Despite their very different looking head modes, both the Fortress and Cerebros heads transform identically and very similar to the original Headmasters once the connecters are removed from the heads' neck joints. Each one unfolds into a humanoid form. The "robot" modes feature swiveling joints at the hips, shoulders and knees - while they don't have the ball joints at the knees like Junkion Blacksmith's releases, they can still bend both forward and backwards at the knees independently on each leg. They do have humorously large, projecting feet, I'm assuming this was to aid stability. Interestingly, they also have open, claw-like hands, akin to Lego figures. Fortress is colored in white and grey, while Cerebros' Spike/Galen is black and grey. Because their heads are not the connection points for a Headmaster-less body, they are a little shorter than the original Hasbro/Takara Headmaster partners.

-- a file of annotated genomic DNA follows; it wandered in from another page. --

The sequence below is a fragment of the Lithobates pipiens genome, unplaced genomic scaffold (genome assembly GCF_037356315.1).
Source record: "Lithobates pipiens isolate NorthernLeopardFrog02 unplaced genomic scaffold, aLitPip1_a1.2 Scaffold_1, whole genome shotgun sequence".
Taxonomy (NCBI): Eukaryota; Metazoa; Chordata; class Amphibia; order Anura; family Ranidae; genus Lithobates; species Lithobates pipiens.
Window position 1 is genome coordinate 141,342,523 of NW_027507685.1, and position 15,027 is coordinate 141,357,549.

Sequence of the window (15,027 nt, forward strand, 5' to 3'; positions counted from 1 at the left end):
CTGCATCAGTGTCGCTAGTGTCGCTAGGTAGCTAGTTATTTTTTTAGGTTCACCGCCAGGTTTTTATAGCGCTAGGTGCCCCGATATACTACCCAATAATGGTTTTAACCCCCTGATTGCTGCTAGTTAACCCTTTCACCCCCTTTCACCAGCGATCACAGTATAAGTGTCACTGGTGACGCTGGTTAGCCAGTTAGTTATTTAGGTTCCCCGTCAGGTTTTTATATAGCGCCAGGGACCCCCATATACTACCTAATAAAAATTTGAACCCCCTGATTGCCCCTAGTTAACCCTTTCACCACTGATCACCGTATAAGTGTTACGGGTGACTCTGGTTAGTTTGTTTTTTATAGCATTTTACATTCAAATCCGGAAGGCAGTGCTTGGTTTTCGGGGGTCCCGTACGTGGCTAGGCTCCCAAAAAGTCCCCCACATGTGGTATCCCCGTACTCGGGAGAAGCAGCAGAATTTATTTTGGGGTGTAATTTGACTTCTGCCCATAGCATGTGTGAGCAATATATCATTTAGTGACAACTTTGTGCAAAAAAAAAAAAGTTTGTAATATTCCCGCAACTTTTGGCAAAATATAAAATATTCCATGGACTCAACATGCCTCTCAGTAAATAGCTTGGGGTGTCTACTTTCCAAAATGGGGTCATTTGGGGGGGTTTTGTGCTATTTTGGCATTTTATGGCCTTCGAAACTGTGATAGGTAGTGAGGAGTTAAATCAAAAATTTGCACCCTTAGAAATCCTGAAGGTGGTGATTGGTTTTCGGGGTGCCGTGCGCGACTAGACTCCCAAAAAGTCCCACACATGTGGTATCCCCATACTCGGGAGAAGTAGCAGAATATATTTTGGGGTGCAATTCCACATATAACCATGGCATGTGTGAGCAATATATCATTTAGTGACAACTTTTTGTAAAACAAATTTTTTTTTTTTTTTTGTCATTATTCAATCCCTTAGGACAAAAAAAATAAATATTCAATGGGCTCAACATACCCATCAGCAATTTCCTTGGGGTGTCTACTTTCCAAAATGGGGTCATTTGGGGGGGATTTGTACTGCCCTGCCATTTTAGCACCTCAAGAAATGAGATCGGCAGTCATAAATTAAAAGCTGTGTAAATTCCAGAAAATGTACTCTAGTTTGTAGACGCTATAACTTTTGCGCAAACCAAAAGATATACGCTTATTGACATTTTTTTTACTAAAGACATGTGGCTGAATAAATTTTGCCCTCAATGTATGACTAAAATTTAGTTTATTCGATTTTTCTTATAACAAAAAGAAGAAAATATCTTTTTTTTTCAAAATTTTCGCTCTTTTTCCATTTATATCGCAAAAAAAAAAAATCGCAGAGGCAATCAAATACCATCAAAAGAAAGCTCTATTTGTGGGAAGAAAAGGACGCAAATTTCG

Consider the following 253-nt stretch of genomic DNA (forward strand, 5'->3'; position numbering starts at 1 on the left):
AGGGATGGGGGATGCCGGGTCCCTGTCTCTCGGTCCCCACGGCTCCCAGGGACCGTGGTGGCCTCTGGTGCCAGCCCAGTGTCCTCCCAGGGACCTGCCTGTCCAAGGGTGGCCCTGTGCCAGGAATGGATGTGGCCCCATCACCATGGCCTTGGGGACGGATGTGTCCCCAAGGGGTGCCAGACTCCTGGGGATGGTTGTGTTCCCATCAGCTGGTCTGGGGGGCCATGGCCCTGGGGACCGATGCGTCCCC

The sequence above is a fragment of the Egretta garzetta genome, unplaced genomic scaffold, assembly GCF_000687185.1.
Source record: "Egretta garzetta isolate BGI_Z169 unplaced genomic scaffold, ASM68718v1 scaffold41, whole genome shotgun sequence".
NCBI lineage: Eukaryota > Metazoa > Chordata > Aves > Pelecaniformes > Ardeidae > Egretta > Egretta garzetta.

Here's where this release stumbles a bit - neither one of the transformed "Headmasters" looks anything like their cartoon or comic counterparts! The colors are passably close on Cerebros, at least to Spike's armored appearance in "The Rebirth", but that's about it. Fortress lacks the blue limbs of his animated appearance, and neither one has a head sculpt that resembles either animated/drawn continuity - if anything, they kind of remind me of the sentry robots from "The Black Hole" film. I guess since they're more likely to be displayed as an upgraded head for the Cerebros/Fortress robot, Headrobots didn't sweat these details as much. I can't totally fault them if that was the case, but it's a glaring deficit to the set in my opinion.Master Sword: